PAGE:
Logical and Physical Lines 

A Byte of Python 

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A physical line is what you see when you write the program. A logical line is what Python sees as a single statement. Python implicitly assumes that each physical line corresponds to a logical line.

An example of a logical line is a statement like print 'Hello World' - if this was on a line by itself (as you see it in an editor), then this also corresponds to a physical line.

Implicitly, Python encourages the use of a single statement per line which makes code more readable.

If you want to specify more than one logical line on a single physical line, then you have to explicitly specify this using a semicolon (;) which indicates the end of a logical line/statement. For example,

i = 5
print i

is effectively same as

i = 5;
print i;

and the same can be written as

i = 5; print i;

or even

i = 5; print i

However, I strongly recommend that you stick to writing a single logical line in a single physical line only. Use more than one physical line for a single logical line only if the logical line is really long. The idea is to avoid the semicolon as far as possible since it leads to more readable code. In fact, I have never used or even seen a semicolon in a Python program.

An example of writing a logical line spanning many physical lines follows. This is referred to as explicit line joining.

s = 'This is a string. \
This continues the string.'
print s

This gives the output:

This is a string. This continues the string.


print \

is the same as

print i

Sometimes, there is an implicit assumption where you don't need to use a backslash. This is the case where the logical line uses parentheses, square brackets or curly braces. This is is called implicit line joining. You can see this in action when we write programs using lists in later chapters.


Whitespace is important in Python. Actually, whitespace at the beginning of the line is important. This is called indentation. Leading whitespace (spaces and tabs) at the beginning of the logical line is used to determine the indentation level of the logical line, which in turn is used to determine the grouping of statements.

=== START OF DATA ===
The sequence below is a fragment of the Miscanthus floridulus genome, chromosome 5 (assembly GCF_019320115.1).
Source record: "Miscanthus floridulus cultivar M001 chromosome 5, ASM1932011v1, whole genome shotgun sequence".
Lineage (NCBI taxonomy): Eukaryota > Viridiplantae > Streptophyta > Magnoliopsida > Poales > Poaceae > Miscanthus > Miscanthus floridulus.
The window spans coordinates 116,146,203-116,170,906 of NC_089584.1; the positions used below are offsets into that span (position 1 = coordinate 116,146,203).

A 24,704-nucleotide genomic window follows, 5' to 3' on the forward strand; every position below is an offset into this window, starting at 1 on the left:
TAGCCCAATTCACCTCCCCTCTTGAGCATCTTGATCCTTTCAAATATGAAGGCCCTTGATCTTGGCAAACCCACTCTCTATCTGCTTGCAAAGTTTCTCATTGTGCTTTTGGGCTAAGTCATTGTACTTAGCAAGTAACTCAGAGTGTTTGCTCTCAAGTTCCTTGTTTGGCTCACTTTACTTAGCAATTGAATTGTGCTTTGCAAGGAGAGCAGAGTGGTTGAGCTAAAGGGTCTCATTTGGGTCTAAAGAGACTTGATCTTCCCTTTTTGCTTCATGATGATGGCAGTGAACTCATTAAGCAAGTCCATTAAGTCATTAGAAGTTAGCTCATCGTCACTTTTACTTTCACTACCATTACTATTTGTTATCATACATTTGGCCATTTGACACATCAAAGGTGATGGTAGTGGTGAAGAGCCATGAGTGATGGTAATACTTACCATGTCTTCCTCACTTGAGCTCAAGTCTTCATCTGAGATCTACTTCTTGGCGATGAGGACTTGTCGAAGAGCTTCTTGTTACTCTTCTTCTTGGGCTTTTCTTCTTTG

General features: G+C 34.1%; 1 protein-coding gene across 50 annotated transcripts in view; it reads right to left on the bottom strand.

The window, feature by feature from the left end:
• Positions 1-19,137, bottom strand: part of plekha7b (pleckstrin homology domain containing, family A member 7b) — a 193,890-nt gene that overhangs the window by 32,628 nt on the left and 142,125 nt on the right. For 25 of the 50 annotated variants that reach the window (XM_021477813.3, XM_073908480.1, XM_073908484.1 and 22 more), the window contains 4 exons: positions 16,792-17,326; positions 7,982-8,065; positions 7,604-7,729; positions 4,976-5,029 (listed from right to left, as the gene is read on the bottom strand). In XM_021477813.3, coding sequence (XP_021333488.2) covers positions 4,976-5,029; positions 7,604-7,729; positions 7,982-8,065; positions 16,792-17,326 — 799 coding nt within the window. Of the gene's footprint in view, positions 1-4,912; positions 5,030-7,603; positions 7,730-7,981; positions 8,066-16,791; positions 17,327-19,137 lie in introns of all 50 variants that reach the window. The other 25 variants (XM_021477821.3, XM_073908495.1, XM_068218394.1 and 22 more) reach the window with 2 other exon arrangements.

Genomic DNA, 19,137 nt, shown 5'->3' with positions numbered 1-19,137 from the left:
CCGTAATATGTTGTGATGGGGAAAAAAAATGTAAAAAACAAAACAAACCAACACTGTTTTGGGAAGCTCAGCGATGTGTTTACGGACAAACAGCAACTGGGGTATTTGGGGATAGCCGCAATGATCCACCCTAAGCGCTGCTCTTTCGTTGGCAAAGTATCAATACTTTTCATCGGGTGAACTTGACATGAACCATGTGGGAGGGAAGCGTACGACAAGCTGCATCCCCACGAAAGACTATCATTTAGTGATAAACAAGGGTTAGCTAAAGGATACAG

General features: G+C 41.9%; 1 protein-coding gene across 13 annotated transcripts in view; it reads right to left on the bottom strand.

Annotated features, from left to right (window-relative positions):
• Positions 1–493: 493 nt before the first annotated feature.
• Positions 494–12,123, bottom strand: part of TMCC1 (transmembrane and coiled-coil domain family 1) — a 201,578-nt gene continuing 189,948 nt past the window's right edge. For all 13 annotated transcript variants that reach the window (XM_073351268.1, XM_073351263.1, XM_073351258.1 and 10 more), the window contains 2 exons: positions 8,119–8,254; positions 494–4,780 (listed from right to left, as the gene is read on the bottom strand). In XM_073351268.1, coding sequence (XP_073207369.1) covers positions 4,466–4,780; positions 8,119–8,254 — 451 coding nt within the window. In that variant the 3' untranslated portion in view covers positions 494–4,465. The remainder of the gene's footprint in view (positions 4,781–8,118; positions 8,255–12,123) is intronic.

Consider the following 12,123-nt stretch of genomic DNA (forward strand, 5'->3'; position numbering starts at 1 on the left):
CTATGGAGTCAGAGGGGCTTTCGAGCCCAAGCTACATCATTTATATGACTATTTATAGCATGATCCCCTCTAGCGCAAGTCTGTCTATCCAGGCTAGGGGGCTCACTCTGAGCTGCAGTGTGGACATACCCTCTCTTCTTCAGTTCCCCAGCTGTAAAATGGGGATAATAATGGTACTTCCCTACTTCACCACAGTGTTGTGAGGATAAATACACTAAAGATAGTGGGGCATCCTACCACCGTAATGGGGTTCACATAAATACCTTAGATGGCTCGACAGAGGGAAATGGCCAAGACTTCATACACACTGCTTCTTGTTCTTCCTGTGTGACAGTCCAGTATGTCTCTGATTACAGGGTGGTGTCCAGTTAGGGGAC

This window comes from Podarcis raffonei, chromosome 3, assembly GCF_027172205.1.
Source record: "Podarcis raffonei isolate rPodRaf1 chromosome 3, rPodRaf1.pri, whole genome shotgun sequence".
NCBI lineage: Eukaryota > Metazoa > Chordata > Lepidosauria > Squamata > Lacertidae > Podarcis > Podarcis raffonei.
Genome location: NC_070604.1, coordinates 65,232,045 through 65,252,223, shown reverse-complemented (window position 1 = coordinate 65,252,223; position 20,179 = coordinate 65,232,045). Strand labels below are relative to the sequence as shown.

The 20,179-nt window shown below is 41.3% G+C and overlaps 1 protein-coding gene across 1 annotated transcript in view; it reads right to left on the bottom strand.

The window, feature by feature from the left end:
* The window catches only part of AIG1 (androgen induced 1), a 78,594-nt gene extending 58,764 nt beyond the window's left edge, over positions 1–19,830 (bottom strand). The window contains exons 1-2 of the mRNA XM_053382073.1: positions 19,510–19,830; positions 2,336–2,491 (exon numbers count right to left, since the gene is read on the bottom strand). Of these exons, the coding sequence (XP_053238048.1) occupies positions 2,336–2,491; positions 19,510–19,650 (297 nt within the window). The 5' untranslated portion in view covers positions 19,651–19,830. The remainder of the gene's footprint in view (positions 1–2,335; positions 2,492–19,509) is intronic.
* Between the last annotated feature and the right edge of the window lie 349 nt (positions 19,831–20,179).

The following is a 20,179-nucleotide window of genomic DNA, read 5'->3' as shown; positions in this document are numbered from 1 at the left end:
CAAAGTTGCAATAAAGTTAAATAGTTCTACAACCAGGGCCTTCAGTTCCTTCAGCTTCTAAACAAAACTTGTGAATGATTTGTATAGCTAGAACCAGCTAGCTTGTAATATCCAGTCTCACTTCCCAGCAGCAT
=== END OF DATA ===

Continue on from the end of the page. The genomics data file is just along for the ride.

This means that statements which go together must have the same indentation. Each such set of statements is called a block. We will see examples of how blocks are important in later chapters.

One thing you should remember is how wrong indentation can give rise to errors. For example:

i = 5
 print 'Value is', i # Error! Notice a single space at the start of the line
print 'I repeat, the value is', i

When you run this, you get the following error:

  File "whitespace.py", line 4
    print 'Value is', i # Error! Notice a single space at the start of the line
SyntaxError: invalid syntax

Notice that there is a single space at the beginning of the second line. The error indicated by Python tells us that the syntax of the program is invalid i.e. the program was not properly written. What this means to you is that you cannot arbitrarily start new blocks of statements (except for the main block which you have been using all along, of course). Cases where you can use new blocks will be detailed in later chapters such as the control flow chapter.

How to indent

Do not use a mixture of tabs and spaces for the indentation as it does not work across different platforms properly. I strongly recommend that you use a single tab or two or four spaces for each indentation level.

Choose any of these three indentation styles. More importantly, choose one and use it consistently i.e. use that indentation style only.


Now that we have gone through many nitty-gritty details, we can move on to more interesting stuff such as control flow statements. Be sure to become comfortable with what you have read in this chapter.